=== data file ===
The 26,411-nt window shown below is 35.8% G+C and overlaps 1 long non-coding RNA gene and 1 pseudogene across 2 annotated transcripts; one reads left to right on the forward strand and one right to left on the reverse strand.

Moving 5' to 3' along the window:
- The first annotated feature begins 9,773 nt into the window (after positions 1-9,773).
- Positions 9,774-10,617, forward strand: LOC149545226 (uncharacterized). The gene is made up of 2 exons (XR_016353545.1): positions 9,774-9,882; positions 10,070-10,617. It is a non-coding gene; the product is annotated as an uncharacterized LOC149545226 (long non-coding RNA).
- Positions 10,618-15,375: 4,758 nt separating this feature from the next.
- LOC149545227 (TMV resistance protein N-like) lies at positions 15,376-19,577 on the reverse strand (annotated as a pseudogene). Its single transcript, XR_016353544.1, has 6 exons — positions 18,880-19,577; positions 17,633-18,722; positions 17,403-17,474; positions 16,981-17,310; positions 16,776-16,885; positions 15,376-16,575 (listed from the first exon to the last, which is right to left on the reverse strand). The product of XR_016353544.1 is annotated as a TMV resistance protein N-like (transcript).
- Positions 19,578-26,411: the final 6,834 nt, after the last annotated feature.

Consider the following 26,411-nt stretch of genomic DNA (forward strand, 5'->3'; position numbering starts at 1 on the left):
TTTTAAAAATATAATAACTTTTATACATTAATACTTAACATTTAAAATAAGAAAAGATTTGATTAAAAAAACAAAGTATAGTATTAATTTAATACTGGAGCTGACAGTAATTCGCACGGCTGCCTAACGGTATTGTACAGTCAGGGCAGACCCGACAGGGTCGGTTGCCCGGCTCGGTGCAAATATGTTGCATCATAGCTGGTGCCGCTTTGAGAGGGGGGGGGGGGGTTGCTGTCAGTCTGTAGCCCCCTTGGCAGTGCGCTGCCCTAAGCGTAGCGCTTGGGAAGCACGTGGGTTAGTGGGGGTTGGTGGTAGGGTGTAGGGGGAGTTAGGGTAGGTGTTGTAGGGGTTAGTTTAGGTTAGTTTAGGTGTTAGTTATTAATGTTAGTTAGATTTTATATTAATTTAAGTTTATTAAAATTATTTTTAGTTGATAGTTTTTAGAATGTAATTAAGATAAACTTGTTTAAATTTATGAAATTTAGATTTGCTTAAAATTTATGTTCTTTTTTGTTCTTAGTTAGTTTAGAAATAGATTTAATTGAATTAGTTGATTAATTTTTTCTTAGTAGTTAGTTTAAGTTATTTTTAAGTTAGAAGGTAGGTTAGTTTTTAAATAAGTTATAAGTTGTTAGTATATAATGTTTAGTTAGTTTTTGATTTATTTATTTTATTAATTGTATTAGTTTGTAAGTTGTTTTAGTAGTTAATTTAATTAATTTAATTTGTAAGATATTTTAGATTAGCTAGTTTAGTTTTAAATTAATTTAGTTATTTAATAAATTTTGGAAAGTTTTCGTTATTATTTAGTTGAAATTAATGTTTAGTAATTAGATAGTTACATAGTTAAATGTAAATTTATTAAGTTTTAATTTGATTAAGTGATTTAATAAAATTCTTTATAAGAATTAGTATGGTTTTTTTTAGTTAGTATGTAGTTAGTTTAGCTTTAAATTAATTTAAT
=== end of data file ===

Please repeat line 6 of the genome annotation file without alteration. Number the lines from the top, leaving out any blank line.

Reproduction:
- LOC149545227 (TMV resistance protein N-like) lies at positions 15,376-19,577 on the reverse strand (annotated as a pseudogene). Its single transcript, XR_016353544.1, has 6 exons — positions 18,880-19,577; positions 17,633-18,722; positions 17,403-17,474; positions 16,981-17,310; positions 16,776-16,885; positions 15,376-16,575 (listed from the first exon to the last, which is right to left on the reverse strand). The product of XR_016353544.1 is annotated as a TMV resistance protein N-like (transcript).